The House of Commons rejected the proviso and the House of Lords finally withdrew it. Again the king tried to get around Parliament’s insistence by promising a respect for the laws and customs of the country. But the members of the Commons rejected his subterfuge. Coke declared: “Let us palliate no longer; if we do God will not prosper us.”

Finally, the king gave in to a joint statement prepared by the Houses of Commons and Lords insisting that he accede to the two resolutions, and the Petition of Right was passed and read into the Statute Book. According to the Parliamentary Journal, “When these words were spoken, the Commons gave a great and joyful applause, and His Majesty rose and departed.” That night bonfires were lit in various parts of London to celebrate what was said to be “the second Magna Carta.”

Francis Hirst, in his account of the codification of the writ of habeas corpus, points out the important connection between civil liberty and the economic freedom of ownership of property:

It has not, I think, been noticed that in this great affair, property and liberty combined in self-defense. The leading patriots in both Houses were men of property. Seldon was wealthy enough to be independent alike of Court favor and legal emoluments; Coke had a large fortune and great estates in Norwalk and other counties. They pressed the argument that freehold property, as well as freedom, would be endangered if the law and legal remedies were subordinated to the arbitrary will and power of the Crown. Thus the passing of the Petition of Rights provides another illustration and proof, if proof were needed, of the commonplace but neglected truth that the freedom of citizens is inseparable from their freedom to hold property.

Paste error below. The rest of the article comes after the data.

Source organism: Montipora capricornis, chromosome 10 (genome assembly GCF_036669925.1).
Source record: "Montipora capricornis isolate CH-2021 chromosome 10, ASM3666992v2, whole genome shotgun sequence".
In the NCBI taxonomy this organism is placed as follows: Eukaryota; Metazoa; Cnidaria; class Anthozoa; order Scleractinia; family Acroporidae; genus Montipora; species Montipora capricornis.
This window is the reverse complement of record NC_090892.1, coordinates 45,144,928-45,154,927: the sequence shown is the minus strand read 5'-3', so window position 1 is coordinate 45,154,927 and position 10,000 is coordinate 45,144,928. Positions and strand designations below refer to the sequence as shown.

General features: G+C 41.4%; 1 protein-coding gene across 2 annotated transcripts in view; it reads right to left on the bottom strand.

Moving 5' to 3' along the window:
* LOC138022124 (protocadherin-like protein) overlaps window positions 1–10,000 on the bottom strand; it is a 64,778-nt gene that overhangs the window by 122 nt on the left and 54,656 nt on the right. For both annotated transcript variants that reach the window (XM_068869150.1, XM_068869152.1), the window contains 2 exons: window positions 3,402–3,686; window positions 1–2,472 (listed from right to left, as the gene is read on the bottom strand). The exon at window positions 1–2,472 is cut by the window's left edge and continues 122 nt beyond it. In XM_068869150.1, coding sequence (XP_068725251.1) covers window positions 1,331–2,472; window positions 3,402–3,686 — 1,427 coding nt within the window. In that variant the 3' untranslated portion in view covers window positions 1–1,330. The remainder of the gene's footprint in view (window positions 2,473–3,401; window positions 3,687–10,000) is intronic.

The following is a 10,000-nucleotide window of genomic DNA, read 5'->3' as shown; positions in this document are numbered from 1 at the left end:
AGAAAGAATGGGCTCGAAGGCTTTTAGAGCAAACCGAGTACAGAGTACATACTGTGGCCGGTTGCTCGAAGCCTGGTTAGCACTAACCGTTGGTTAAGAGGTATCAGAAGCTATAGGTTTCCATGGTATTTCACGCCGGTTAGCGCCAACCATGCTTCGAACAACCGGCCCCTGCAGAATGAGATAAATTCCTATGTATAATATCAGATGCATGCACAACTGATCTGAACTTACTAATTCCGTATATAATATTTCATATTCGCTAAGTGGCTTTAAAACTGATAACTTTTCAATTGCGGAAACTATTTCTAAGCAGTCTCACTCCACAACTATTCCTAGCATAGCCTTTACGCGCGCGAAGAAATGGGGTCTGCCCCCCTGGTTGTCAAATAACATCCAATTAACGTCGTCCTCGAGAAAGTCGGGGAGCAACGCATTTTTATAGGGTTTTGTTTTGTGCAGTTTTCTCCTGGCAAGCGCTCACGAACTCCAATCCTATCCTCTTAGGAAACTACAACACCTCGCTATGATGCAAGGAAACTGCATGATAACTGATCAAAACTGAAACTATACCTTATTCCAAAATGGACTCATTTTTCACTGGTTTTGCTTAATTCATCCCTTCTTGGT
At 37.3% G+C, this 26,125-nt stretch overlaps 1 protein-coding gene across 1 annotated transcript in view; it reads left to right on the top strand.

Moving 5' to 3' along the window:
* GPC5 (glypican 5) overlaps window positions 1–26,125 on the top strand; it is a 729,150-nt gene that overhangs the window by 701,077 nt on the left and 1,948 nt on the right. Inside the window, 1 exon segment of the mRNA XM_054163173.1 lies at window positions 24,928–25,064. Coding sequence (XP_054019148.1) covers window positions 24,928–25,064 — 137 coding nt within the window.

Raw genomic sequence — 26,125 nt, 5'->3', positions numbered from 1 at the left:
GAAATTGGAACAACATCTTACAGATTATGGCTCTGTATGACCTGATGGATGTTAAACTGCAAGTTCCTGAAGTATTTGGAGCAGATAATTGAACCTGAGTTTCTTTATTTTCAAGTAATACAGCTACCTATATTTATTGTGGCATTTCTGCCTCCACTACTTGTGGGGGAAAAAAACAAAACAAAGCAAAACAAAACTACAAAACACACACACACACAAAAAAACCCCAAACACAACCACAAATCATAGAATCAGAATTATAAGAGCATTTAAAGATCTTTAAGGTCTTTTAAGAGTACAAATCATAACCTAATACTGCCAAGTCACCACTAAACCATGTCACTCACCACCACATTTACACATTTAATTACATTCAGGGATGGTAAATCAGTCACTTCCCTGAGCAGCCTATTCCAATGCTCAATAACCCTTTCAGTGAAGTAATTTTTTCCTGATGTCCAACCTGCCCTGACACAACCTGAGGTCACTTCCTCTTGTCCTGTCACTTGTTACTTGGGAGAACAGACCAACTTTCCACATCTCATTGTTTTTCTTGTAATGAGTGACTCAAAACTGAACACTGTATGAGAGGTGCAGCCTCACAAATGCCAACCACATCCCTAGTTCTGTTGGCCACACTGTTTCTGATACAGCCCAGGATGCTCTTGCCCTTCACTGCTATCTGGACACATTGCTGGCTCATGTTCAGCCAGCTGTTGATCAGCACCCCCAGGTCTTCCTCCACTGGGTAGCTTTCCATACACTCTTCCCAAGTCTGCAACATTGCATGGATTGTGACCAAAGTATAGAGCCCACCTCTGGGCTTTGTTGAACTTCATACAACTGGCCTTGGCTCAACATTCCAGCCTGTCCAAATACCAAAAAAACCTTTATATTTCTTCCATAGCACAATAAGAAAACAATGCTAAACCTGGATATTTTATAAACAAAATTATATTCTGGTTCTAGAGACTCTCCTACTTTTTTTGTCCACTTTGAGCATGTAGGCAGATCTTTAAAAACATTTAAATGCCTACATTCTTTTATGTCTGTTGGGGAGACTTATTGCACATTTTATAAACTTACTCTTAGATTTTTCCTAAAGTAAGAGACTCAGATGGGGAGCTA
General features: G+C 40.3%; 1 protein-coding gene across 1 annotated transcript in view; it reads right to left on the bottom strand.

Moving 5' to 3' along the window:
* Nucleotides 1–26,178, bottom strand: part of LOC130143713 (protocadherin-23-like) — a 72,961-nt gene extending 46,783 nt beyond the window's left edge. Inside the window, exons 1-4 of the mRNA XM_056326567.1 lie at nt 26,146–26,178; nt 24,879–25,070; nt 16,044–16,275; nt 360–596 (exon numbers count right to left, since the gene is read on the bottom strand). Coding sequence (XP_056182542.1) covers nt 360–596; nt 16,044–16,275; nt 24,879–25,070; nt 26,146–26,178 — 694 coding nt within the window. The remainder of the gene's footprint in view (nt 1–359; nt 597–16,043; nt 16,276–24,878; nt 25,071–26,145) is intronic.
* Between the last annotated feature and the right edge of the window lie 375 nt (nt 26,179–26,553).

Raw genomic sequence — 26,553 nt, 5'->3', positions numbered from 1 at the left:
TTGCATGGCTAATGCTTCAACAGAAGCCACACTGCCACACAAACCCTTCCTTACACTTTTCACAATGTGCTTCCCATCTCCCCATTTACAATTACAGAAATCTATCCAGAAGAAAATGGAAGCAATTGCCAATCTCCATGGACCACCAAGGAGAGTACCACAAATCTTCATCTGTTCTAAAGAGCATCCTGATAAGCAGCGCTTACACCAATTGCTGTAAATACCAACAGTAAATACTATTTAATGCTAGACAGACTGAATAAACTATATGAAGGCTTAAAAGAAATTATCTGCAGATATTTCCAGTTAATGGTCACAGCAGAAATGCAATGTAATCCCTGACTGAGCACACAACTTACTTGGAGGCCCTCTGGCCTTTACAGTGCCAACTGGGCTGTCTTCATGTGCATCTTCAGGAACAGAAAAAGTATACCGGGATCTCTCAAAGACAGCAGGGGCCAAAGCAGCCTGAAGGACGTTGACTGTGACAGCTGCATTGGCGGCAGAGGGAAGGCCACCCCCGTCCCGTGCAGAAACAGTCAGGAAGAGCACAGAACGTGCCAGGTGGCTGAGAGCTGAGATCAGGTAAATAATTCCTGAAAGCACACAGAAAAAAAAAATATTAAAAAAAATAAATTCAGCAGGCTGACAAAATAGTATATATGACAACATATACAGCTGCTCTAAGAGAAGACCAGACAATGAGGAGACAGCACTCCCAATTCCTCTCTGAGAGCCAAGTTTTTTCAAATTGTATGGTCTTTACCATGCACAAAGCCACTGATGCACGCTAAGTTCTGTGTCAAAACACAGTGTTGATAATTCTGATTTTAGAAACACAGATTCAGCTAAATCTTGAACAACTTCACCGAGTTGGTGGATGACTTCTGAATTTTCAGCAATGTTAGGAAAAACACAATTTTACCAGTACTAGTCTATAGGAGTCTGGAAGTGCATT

In spite of the law and the king’s pledges to respect it, in 1629 Charles again dissolved Parliament and proceeded to arrest and detain a number of members of the House of Commons, including John Seldon. But now the king tried to rationalize their detention by charging “notable contempts … against ourself and our government and for stirring up sedition against us.” After a brief period, the king released most of those arrested and held in the Tower of London. But one, Sir John Elliot, who was particularly resistant to any demands of the king, was held in the Tower until his death in 1632.

A protection from tyranny

Over the four centuries since Coke and the members of the House of Commons codified the writ of habeas corpus in English law, it has served as a protection for people from the arbitrary and vindictive actions of those who hold political authority in government. Article I, Section 9, of the U.S. Constitution says explicitly, “The privilege of the Writ of Habeas Corpus shall not be suspended, unless when in Cases of Rebellion or Invasion the public Safety may require it.”